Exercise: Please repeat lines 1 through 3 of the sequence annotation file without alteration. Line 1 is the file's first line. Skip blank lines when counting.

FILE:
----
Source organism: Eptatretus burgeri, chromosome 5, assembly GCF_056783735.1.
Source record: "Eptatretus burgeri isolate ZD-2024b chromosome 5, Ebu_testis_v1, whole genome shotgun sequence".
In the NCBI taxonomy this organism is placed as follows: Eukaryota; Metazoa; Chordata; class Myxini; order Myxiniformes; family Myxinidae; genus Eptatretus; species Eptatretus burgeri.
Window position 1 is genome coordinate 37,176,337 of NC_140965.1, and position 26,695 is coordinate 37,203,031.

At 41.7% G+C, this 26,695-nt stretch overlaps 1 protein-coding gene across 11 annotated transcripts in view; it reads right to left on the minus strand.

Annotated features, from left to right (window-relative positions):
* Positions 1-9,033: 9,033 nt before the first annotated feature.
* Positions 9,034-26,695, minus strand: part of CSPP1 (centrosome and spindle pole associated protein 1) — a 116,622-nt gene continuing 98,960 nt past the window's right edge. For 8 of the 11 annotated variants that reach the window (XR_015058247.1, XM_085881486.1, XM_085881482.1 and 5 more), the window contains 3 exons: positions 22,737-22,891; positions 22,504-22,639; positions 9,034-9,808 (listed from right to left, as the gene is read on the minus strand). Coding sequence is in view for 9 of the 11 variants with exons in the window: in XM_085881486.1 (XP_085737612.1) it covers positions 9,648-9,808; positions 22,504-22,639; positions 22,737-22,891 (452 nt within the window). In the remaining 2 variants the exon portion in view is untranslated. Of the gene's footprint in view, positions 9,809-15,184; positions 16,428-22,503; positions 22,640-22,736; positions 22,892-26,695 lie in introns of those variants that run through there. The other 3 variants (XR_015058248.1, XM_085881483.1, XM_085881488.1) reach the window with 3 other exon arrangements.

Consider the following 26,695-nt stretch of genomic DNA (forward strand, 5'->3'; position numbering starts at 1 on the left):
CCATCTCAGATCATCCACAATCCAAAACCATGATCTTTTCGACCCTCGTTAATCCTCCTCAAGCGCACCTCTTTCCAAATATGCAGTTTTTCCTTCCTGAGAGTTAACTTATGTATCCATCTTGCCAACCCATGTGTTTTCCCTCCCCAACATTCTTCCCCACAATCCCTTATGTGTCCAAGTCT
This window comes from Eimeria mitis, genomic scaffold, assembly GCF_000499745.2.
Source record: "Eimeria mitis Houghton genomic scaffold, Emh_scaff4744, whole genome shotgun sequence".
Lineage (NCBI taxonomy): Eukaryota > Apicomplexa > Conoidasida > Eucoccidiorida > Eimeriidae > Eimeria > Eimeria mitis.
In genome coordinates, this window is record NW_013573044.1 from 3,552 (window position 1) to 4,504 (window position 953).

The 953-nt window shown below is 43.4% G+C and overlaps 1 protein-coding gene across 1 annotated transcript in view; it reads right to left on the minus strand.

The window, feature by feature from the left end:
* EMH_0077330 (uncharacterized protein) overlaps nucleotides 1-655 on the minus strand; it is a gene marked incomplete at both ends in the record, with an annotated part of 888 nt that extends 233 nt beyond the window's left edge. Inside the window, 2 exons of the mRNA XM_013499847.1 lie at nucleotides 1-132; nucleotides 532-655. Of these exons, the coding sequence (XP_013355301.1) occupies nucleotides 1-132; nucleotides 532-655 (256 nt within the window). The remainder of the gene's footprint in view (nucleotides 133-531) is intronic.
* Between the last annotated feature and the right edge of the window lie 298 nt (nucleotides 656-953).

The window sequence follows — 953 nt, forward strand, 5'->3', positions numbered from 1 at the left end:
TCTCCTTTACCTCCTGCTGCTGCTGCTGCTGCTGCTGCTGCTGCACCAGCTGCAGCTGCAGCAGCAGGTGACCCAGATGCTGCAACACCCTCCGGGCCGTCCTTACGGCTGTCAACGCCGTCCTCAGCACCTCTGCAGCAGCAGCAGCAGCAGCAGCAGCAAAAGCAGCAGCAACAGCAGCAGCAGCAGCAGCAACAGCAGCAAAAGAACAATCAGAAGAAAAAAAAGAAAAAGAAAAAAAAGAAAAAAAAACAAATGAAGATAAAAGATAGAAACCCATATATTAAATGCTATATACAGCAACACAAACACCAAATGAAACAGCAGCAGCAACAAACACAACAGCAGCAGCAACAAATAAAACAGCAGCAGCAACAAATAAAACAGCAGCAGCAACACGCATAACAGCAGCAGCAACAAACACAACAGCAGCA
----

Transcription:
Source organism: Eptatretus burgeri, chromosome 5, assembly GCF_056783735.1.
Source record: "Eptatretus burgeri isolate ZD-2024b chromosome 5, Ebu_testis_v1, whole genome shotgun sequence".
In the NCBI taxonomy this organism is placed as follows: Eukaryota; Metazoa; Chordata; class Myxini; order Myxiniformes; family Myxinidae; genus Eptatretus; species Eptatretus burgeri.